by Craig Randall
March 19, 2005
A pension is a room for rent. With the right questions, you can easily find this sort of lodging in any small town along the way. Ours was a room above a bar. Seeing as it was a weeknight, the bar noise, even though there was a football match being played to decide the European Champions Cup (Madrid d. Bayern Leverkusen), didn't awaken us. The room had a full bath with clothesline access, which was needed and welcomed.
The final kilometers towards Compostela were full of anticipation. Would there be a red carpet waiting to receive us? Would we sigh with joy as we came over the top of the Monte de Gozo? Would our hearts be filled with the same anticipation as had filled millions of pilgrims over the centuries?
As we approached the outskirts of Compostela, we could see that what awaited us was much different than that which had welcomed those pilgrims in eras gone by. Nevertheless, the emotions were similar without a doubt.
One city would await us prior to our entering the Holy City. Historically, this had been a ritual cleansing point for those tired, weary, and smelly pilgrims who had traversed the entire Camino, in many instances without a bath.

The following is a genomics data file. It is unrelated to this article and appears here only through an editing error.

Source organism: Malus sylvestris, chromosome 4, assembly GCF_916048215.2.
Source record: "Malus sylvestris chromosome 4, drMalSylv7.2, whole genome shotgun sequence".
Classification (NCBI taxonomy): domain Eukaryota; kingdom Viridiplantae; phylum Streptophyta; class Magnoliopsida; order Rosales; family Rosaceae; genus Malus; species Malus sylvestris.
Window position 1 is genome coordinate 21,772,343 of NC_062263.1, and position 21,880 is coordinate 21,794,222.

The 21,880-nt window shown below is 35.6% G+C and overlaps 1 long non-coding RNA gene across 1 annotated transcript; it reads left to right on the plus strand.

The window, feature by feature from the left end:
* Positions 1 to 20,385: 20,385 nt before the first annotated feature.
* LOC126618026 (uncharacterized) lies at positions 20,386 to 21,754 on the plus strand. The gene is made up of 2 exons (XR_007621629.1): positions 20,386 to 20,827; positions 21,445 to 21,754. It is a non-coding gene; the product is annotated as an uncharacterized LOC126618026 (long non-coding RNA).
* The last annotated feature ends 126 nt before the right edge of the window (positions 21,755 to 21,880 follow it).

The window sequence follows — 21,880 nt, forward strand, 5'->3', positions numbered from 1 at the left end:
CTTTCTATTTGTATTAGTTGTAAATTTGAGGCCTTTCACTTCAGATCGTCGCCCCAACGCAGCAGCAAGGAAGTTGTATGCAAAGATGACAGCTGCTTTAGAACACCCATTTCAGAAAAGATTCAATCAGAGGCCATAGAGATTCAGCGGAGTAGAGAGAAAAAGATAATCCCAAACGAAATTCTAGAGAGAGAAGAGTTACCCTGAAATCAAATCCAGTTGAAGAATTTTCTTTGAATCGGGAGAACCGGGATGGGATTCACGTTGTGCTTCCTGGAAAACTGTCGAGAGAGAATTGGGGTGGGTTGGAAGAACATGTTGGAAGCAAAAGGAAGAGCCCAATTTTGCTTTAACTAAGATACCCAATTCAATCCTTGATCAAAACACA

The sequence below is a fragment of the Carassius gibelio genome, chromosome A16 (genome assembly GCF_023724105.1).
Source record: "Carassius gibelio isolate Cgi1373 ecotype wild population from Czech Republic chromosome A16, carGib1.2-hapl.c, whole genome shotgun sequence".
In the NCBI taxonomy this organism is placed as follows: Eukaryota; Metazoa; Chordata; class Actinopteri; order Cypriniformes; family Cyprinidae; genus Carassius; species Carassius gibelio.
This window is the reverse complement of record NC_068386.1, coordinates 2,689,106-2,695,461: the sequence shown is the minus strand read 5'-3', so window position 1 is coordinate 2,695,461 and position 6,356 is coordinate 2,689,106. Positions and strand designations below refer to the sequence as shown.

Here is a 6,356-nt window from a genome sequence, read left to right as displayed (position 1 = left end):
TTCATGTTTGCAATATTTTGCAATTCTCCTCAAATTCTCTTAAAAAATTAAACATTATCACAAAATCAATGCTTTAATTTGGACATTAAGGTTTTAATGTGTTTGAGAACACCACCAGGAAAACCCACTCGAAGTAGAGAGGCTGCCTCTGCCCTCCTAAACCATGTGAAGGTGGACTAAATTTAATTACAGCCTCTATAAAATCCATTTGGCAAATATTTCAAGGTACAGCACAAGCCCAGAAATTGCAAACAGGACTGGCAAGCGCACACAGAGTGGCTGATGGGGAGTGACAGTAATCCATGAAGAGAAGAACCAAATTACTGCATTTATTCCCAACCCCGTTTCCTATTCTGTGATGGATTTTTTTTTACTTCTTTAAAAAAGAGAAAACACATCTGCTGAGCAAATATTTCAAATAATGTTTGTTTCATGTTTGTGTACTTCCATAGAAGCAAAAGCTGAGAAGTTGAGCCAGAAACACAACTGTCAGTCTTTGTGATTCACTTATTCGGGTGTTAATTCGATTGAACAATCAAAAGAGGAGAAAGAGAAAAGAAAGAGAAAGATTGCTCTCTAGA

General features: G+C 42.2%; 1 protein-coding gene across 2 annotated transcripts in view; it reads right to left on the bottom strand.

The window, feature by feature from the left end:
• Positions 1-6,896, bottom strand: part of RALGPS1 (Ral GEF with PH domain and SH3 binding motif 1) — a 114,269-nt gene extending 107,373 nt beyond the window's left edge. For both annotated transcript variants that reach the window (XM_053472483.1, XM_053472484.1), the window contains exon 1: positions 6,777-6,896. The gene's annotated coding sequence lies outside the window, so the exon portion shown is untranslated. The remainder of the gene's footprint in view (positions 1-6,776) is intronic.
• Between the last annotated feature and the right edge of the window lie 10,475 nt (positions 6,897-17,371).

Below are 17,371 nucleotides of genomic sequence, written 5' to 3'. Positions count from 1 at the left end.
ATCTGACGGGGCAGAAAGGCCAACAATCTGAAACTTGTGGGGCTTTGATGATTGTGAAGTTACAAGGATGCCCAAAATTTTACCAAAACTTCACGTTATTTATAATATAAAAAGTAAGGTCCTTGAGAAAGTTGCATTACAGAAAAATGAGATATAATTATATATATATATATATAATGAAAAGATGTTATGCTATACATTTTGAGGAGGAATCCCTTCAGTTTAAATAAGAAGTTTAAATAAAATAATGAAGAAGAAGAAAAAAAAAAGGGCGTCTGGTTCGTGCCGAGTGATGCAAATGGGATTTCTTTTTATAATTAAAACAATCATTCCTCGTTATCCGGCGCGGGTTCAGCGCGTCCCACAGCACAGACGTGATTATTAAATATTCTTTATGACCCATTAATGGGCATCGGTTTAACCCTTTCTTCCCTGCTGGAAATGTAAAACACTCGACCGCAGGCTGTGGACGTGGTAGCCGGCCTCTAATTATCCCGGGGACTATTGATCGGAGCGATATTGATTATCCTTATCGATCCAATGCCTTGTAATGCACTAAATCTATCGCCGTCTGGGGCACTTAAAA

The Academy Award for "Best City Name": Lavacolla
The name Lavacolla includes the words for "washing" [lavar=to wash] and "your genitals" [colla=scrotum]. I mentioned earlier that this is by far the most curious of nomenclatures for any city. Imagine the conversation between a Lavacollan and someone else:
Lavacollan: "Hi, I'm Bob."
Outsider: "My name's Phil. Where are you from?"
Lavacollan: "I live in Washyourgenitals, Spain."
Outsider: "Excuse me?"
Rest assured that we already had felt sufficiently bathed after a short ride out of Palas do Rei, and there was no "honoring history" performed by our group on this day.
From journal The Camino de Santiago - Spain